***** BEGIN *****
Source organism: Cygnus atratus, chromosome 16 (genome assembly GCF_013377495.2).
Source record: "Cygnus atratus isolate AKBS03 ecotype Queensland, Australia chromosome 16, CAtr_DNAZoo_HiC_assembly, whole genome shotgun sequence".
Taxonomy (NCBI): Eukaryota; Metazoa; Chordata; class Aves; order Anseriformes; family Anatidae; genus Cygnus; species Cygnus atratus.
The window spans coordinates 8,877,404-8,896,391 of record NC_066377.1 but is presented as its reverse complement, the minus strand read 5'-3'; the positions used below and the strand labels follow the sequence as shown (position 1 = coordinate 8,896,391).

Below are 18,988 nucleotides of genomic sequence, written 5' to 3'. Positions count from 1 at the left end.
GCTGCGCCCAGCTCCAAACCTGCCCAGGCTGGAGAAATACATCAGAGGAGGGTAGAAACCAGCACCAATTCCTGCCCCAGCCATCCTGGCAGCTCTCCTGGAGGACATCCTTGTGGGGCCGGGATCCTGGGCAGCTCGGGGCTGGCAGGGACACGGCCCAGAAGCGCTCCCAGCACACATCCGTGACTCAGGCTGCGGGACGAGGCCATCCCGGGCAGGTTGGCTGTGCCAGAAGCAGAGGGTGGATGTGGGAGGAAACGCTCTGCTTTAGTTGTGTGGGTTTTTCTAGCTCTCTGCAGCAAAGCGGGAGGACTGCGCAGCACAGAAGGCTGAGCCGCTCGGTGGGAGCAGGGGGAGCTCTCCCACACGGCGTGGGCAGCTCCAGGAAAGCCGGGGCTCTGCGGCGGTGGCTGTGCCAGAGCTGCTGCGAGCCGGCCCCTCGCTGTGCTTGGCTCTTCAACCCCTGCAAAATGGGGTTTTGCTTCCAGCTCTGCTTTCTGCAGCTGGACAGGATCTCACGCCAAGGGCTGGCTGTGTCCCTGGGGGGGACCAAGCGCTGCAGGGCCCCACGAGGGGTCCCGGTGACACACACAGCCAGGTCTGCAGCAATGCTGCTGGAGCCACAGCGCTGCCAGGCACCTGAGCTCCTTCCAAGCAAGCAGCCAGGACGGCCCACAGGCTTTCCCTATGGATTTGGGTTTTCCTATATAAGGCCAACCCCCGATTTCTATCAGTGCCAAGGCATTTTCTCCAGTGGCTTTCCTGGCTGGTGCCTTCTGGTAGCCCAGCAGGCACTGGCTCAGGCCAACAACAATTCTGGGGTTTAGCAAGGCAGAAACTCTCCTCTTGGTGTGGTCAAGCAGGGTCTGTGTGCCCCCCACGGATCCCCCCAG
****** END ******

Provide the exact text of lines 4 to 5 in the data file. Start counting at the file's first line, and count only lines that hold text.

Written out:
The window spans coordinates 8,877,404-8,896,391 of record NC_066377.1 but is presented as its reverse complement, the minus strand read 5'-3'; the positions used below and the strand labels follow the sequence as shown (position 1 = coordinate 8,896,391).

Below are 18,988 nucleotides of genomic sequence, written 5' to 3'. Positions count from 1 at the left end.